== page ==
A former Intel employee says he had a “kick me” sign taped to his back and was kicked repeatedly by coworkers.

Harvey Palacio, who worked at the Intel plant in Rio Rancho, filed a federal lawsuit against the company on April 29.

Palacio says he felt a co-worker attach the sign to his back while he was at work at Intel’s Hitachi Shift 7, where he worked as a maintenance technician.

He approached coworkers to remove the sign; they kicked him in the buttocks instead. Palacio says he approached his coworkers several times and asked them to remove the sign, turned his back and received a kick instead. It happened several times in a row, he says.

One coworker kicked Palacio three times and another coworker kicked him twice before the sign was removed, according to the suit.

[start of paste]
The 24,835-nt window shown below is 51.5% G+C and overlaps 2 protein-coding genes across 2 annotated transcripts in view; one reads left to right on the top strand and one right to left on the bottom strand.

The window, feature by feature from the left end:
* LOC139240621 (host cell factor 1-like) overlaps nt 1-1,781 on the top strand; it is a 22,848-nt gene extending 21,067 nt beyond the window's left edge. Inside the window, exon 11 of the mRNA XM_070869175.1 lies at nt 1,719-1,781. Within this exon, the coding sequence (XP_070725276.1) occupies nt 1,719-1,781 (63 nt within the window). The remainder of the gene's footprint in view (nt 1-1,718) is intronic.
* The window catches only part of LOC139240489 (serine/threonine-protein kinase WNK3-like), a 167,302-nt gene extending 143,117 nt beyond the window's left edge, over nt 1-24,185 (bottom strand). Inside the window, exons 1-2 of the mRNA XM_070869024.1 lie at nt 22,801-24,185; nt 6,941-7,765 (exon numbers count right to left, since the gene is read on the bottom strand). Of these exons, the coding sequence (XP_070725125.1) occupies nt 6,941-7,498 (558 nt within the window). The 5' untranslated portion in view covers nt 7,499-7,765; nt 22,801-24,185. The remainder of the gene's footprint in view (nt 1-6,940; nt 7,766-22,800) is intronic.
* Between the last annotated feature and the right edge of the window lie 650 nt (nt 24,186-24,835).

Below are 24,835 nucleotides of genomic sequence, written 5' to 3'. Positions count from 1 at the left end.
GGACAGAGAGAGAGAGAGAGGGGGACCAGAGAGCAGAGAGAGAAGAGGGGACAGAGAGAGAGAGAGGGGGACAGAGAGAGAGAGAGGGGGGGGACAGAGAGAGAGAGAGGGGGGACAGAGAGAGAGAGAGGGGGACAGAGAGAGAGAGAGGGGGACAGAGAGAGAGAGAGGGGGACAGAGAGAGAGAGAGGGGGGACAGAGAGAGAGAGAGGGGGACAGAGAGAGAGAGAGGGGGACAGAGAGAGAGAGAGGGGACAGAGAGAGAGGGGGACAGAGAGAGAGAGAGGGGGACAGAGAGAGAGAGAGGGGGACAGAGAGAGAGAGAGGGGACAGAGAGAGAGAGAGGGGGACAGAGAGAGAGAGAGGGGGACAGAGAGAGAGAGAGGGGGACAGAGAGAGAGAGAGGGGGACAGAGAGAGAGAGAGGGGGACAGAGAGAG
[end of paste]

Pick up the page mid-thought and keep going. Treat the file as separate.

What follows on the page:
“Palacio felt demoralized and assaulted and he began to cry during the drive home,” the suit says.

After the incident, which happened on Aug. 31, 2012, Palacio took a week off of work, the suit says, and later approached the company’s human resources department to complain about how he was treated and seek a remedy.

Palacio says coworkers also hid work his uniforms and filled his work bag with trash, and he had “his flashlight disassembled, then the bulb darkened with black ink, which hindered proper lighting when Palacio would inspect tools.”

Two of the employees involved in the incident later lost their jobs over the pranks.

The suit says that the kind of behavior was relatively common in for that shift at Intel.

Palacios’ coworkers would regularly have their clean-room gowns hidden or removed from their hangers, and there was a report that the side-mirrors on a shift supervisor’s Jeep were moved.

The suit goes on to say that in September of 2012, human resources investigator Eva Breslin “confirmed to Palacio that other inappropriate behavior was discovered, to include name-calling and nipple pinching.”

Intel spokeswoman Natasha Martell said the company is looking into the matter.

“We are reviewing the complaint and it is pending litigation, so no further comments,” Martell said.